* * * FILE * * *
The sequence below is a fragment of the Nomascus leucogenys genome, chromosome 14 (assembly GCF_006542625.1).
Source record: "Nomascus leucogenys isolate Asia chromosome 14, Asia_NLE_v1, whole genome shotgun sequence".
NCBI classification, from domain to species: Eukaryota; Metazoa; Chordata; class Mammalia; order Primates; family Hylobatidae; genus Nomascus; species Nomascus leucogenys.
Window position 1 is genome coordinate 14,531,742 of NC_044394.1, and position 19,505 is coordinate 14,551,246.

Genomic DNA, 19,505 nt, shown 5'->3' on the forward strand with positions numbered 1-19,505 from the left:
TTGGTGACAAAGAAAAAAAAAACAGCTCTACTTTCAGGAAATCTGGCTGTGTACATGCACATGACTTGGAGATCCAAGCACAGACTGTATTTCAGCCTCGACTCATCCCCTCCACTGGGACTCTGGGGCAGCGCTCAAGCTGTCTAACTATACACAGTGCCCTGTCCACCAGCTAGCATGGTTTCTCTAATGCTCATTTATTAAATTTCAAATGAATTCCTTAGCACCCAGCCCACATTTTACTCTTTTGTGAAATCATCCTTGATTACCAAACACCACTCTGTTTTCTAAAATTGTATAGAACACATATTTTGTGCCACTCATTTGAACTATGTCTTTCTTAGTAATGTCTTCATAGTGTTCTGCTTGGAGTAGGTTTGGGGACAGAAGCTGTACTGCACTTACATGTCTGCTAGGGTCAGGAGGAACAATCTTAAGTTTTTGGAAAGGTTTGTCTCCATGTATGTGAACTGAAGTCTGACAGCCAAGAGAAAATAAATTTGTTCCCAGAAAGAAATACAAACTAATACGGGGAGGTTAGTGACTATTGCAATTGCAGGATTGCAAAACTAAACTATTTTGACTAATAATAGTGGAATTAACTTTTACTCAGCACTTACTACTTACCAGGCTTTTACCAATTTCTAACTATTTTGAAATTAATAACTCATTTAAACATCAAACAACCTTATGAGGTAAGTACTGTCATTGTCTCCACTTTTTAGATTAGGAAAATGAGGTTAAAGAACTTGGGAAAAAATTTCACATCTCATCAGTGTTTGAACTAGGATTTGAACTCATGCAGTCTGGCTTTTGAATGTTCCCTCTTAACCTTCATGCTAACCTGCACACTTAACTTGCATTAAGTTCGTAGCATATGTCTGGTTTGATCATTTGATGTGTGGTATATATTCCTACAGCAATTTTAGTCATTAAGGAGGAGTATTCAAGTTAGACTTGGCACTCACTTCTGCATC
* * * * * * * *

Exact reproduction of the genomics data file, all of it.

The sequence below is a fragment of the Nomascus leucogenys genome, chromosome 14 (assembly GCF_006542625.1).
Source record: "Nomascus leucogenys isolate Asia chromosome 14, Asia_NLE_v1, whole genome shotgun sequence".
NCBI classification, from domain to species: Eukaryota; Metazoa; Chordata; class Mammalia; order Primates; family Hylobatidae; genus Nomascus; species Nomascus leucogenys.
Window position 1 is genome coordinate 14,531,742 of NC_044394.1, and position 19,505 is coordinate 14,551,246.

Genomic DNA, 19,505 nt, shown 5'->3' on the forward strand with positions numbered 1-19,505 from the left:
TTGGTGACAAAGAAAAAAAAAACAGCTCTACTTTCAGGAAATCTGGCTGTGTACATGCACATGACTTGGAGATCCAAGCACAGACTGTATTTCAGCCTCGACTCATCCCCTCCACTGGGACTCTGGGGCAGCGCTCAAGCTGTCTAACTATACACAGTGCCCTGTCCACCAGCTAGCATGGTTTCTCTAATGCTCATTTATTAAATTTCAAATGAATTCCTTAGCACCCAGCCCACATTTTACTCTTTTGTGAAATCATCCTTGATTACCAAACACCACTCTGTTTTCTAAAATTGTATAGAACACATATTTTGTGCCACTCATTTGAACTATGTCTTTCTTAGTAATGTCTTCATAGTGTTCTGCTTGGAGTAGGTTTGGGGACAGAAGCTGTACTGCACTTACATGTCTGCTAGGGTCAGGAGGAACAATCTTAAGTTTTTGGAAAGGTTTGTCTCCATGTATGTGAACTGAAGTCTGACAGCCAAGAGAAAATAAATTTGTTCCCAGAAAGAAATACAAACTAATACGGGGAGGTTAGTGACTATTGCAATTGCAGGATTGCAAAACTAAACTATTTTGACTAATAATAGTGGAATTAACTTTTACTCAGCACTTACTACTTACCAGGCTTTTACCAATTTCTAACTATTTTGAAATTAATAACTCATTTAAACATCAAACAACCTTATGAGGTAAGTACTGTCATTGTCTCCACTTTTTAGATTAGGAAAATGAGGTTAAAGAACTTGGGAAAAAATTTCACATCTCATCAGTGTTTGAACTAGGATTTGAACTCATGCAGTCTGGCTTTTGAATGTTCCCTCTTAACCTTCATGCTAACCTGCACACTTAACTTGCATTAAGTTCGTAGCATATGTCTGGTTTGATCATTTGATGTGTGGTATATATTCCTACAGCAATTTTAGTCATTAAGGAGGAGTATTCAAGTTAGACTTGGCACTCACTTCTGCATC